Owen’s testimony was notable for its neglect to assess the traffic impacts of development of all /Area 2/ at the scale proposed. Owen thought that was OK because the traffic isn’t too high yet; when the building where the traffic is too high gets proposed, then it will be turned back. Needless to say, the impacts Owen considered were only incremental impacts, and he proposed no absolute threshold. Also amusing was the revelation that Owen’s car counters had been snoozing on the job.
At this point, late Friday afternoon, the procedural skulduggery — not entirely unexpected — rolled out. The Appellant had changed the proposal! The new one made certain inconsequential modifications to the height and massing and gave City Urban Design extensive control over the facade at Site Plan Approval! Now suddenly it is OK with Romano and Chen!
(Chen, no surprise perhaps. But Romano? His witness statement had trashed the height and massing as grossly out of scale. Drop the height by 7% and the massing by 0.5% and now its OK?)
The big tricksy plan to isolate the community is rolling out! Oh noes! What are we gonna do?
Two things: ensure that the direction of Council to oppose the proposal absent any settlement would be respected; ensure that we would bring to the stand Thomas Rees, City Planning’s author of the Ossington Planning Study and proposed Area Specific Official Plan Amendment.
Tuesday morning was taken up with procedural issues: the new plans were presented and Campbell requested (a) an adjournment and (b) that Thomas Rees would be subpoenaed as our witness. The adjournment was refused but the addition of Rees was granted.
Hill also asked some perfunctory questions of Romano and Chen.
Tuesday afternoon, Campbell cross-examined Romano. Romano acknowledged that the new proposal was not consequentially different from the old and that he thought the old proposal was grossly out of scale with the ‘existing context’ — the buildings that are there now. The new proposal is OK, however — because it is in line with the ‘planned context’, which emerged after he filed his witness statement. Namely, the proposed OPA. But the OPA limits to five storeys in /Area 2/? Yeah well six, five, what’s the difference!
My impression was that Romano’s line of reasoning was the object of considerable puzzlement.
I wasn’t there on Wednesday. Neither was Romano, who had booked a trip out of the country starting Wednesday for the rest of the week. My recollection is that Mr Chee-Hing found that decision somewhat anomalous.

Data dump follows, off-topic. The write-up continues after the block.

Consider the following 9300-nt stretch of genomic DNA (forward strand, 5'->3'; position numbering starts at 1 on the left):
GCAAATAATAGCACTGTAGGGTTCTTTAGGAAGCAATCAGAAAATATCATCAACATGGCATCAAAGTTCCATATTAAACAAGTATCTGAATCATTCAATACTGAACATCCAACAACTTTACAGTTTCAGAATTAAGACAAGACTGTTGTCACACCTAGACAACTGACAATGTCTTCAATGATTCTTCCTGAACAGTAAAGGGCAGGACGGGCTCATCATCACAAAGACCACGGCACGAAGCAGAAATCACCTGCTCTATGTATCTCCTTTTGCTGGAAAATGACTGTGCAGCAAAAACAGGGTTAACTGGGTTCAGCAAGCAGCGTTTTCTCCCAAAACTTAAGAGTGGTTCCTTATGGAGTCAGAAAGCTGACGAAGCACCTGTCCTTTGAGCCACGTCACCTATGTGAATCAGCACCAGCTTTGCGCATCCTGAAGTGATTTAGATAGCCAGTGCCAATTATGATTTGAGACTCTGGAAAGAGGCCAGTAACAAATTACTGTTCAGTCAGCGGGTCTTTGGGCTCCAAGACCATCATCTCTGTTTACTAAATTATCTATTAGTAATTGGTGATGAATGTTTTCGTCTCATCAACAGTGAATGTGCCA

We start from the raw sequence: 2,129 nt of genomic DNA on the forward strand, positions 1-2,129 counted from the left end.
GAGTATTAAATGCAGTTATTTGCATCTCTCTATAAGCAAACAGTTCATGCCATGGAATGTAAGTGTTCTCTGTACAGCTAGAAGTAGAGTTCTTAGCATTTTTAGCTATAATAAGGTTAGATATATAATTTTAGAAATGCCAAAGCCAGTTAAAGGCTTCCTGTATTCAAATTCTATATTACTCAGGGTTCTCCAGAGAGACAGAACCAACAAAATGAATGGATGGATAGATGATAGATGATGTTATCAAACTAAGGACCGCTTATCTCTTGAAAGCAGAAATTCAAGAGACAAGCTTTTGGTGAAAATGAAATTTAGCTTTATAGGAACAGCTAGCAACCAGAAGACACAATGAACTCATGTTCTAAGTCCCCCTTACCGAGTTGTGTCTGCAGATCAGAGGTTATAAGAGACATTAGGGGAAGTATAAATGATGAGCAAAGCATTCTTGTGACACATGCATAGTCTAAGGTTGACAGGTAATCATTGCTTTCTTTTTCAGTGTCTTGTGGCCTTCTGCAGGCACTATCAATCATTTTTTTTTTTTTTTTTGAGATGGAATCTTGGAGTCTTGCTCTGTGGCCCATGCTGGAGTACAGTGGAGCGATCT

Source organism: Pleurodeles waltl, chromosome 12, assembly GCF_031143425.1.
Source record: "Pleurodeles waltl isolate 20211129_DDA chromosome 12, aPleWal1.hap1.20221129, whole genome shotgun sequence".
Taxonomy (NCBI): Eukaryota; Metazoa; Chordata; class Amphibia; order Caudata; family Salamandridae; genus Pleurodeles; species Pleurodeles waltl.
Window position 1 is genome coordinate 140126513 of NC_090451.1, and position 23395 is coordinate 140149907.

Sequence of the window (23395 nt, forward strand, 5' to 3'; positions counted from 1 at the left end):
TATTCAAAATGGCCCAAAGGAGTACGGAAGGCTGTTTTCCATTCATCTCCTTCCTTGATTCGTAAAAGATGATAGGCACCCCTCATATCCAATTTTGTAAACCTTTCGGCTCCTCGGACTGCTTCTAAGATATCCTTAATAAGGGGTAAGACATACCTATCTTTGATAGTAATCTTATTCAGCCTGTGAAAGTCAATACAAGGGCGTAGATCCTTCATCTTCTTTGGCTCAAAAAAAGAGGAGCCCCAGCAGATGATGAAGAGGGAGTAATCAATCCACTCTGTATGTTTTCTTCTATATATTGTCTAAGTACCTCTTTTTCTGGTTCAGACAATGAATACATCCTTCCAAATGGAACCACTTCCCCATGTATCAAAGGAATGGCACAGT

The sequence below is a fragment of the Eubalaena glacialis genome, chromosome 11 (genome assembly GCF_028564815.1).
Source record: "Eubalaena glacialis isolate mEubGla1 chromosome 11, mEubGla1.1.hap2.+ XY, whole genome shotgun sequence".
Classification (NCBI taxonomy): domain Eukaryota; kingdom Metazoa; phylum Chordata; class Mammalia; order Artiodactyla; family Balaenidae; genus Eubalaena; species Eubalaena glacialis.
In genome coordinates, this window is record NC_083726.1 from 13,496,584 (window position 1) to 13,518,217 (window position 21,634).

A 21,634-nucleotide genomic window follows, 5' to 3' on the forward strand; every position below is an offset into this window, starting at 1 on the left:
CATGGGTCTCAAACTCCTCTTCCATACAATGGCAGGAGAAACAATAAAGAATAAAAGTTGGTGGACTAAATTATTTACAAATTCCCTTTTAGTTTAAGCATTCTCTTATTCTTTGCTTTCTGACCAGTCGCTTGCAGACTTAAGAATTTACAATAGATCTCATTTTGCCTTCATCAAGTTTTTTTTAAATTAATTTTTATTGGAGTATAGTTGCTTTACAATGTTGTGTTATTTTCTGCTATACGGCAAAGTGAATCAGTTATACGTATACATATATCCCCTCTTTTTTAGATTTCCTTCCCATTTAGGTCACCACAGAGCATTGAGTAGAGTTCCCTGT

Thursday Terry Mills was back on the stand (apparently Campbell had put Mills in chief on Wednesday afternoon), under cross by Bronskill. Mills’s vision of a below 18m building was getting a lot of traction, as were Mills’s concerns about the capacity of the laneway.
Olga Ferreira gave a vivid and clever testimony about the centrality to the community of the Givins vegetable gardens, the constraints on the laneway, and the natural concerns about backyard amenity with 40-some balconies more or less across the street.
Tom Rees kicked major butt. He was unflappable on the importance of preserving Ossington’s character and heritage, on the incompatibility of a six-storey building with that aim, and on the fact that /Mixed-Use Areas/ are not an OP focus for intensification.
Jessica Wilson also kicked major butt. Bronskill attempted to show her up as an ingnant amateur planning fancier, but got outsmarted: on the issue of where the OP says growth is required in general /Mixed-Use Areas/, she got him to reveal as his justification a passage which no planner had ever before mentioned — thereby tipping his hand to Campbell’s Associate Laura Bowman who would go on to write up a killer factum overnight. Bronskill also attempted to show up Wilson as, like, disrespectful or something? I didn’t get what he was trying to do as he read into evidence Wilson’s FB post criticizing Hill’s limited enthusiasm in pursuing the Council direction to oppose the Appeal. Astonishingly — though Bronskill did not read it out loud — the printed post concluded “right now the OMB is our new best friend”. Wow!
Friday morning Bowman showed up with a killer factum — by a huge margin the best thing I’ve read on the law of this stuff — while Bronskill had drank some wine and turned in early. Accordingly, while Bronskill’s summary statement was a bunch of technical legal stuff and debating sophism, Campbell drove home an awesome Jimmy Stewart-like speech on principles. (Hill, by contrast, was reduced to ‘commending’ the opinions of Romano and Chen and getting grilled on whether the City was or wasn’t opposed to the proposal. Friday morning was also marked by extensive questioning of Hunter by Mr Chee-Hing about laneway capacity.) Campbell’s focus was on (i) the extent to which ‘expert’ trumps ‘lay’ opinion on whether an impact is OK, and if so what the point of community consultation is; (ii) the precedential issue about /MU/ versus /Avenue/; (iii) the ‘burden of proof’ question regarding whether Appellant has justified all the requested overage.
At the end, Mr Chee-Hing announced that his decision would be forthcoming in the future — and not the near future.